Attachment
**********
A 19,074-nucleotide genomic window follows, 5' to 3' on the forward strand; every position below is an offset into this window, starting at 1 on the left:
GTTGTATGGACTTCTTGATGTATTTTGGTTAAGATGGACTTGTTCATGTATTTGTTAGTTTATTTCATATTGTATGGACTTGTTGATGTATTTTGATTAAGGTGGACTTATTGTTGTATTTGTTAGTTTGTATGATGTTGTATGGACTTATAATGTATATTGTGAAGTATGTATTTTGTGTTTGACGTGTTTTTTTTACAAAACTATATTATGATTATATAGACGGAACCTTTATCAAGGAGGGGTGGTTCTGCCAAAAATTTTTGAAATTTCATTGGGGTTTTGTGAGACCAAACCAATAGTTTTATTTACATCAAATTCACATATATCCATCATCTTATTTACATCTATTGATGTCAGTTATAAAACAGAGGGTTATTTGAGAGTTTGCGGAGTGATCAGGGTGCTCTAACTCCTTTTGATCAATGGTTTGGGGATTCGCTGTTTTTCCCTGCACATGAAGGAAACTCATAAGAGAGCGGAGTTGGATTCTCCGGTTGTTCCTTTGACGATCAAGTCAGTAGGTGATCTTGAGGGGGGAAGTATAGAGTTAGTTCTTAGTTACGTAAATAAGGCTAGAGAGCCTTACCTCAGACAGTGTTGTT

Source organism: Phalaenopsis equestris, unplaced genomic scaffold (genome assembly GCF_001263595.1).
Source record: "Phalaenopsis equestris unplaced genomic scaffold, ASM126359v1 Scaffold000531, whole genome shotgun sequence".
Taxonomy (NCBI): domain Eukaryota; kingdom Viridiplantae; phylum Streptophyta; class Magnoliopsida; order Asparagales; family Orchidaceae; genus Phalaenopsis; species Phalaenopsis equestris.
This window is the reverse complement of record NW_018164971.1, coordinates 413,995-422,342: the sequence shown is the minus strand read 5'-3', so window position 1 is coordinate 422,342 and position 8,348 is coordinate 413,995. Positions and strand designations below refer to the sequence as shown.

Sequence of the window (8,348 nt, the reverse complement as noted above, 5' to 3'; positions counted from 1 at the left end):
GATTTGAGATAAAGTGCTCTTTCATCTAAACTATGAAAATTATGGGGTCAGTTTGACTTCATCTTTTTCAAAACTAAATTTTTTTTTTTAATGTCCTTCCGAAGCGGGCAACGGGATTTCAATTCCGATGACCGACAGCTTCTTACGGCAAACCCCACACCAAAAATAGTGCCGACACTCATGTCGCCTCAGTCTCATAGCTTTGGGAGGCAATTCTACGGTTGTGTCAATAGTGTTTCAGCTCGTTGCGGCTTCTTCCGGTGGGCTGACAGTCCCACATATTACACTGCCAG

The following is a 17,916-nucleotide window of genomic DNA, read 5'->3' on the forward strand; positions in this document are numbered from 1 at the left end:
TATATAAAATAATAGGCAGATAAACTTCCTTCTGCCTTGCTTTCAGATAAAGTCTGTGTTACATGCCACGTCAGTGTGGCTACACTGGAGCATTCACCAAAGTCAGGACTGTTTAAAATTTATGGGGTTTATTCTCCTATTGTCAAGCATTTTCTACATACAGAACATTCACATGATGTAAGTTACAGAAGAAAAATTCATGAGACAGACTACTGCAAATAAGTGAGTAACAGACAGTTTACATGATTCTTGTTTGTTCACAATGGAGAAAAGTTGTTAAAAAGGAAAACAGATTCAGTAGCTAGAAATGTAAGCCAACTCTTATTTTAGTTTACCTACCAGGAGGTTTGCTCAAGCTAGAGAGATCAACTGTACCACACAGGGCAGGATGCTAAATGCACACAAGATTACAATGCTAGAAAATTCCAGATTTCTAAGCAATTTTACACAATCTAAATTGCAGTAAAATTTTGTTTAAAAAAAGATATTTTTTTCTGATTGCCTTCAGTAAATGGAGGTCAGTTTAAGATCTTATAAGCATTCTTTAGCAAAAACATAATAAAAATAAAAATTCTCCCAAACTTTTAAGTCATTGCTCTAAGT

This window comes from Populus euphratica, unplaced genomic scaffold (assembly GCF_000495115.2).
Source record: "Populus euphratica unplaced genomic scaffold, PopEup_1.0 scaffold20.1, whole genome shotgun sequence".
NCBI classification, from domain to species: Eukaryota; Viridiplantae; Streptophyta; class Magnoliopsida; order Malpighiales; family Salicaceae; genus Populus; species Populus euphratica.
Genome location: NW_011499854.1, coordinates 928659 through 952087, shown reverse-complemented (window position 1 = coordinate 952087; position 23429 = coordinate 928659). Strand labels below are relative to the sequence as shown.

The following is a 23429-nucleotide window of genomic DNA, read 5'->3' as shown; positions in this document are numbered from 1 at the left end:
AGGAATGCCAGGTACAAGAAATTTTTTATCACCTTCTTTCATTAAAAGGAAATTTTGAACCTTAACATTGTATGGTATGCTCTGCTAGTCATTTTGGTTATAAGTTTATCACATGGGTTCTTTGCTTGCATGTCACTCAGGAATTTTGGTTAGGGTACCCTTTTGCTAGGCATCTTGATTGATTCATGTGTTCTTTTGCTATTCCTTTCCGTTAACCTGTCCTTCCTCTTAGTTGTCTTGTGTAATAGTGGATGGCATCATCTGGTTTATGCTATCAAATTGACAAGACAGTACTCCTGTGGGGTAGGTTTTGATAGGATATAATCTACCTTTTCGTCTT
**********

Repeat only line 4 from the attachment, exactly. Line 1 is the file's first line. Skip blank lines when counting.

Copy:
Source record: "Phalaenopsis equestris unplaced genomic scaffold, ASM126359v1 Scaffold000531, whole genome shotgun sequence".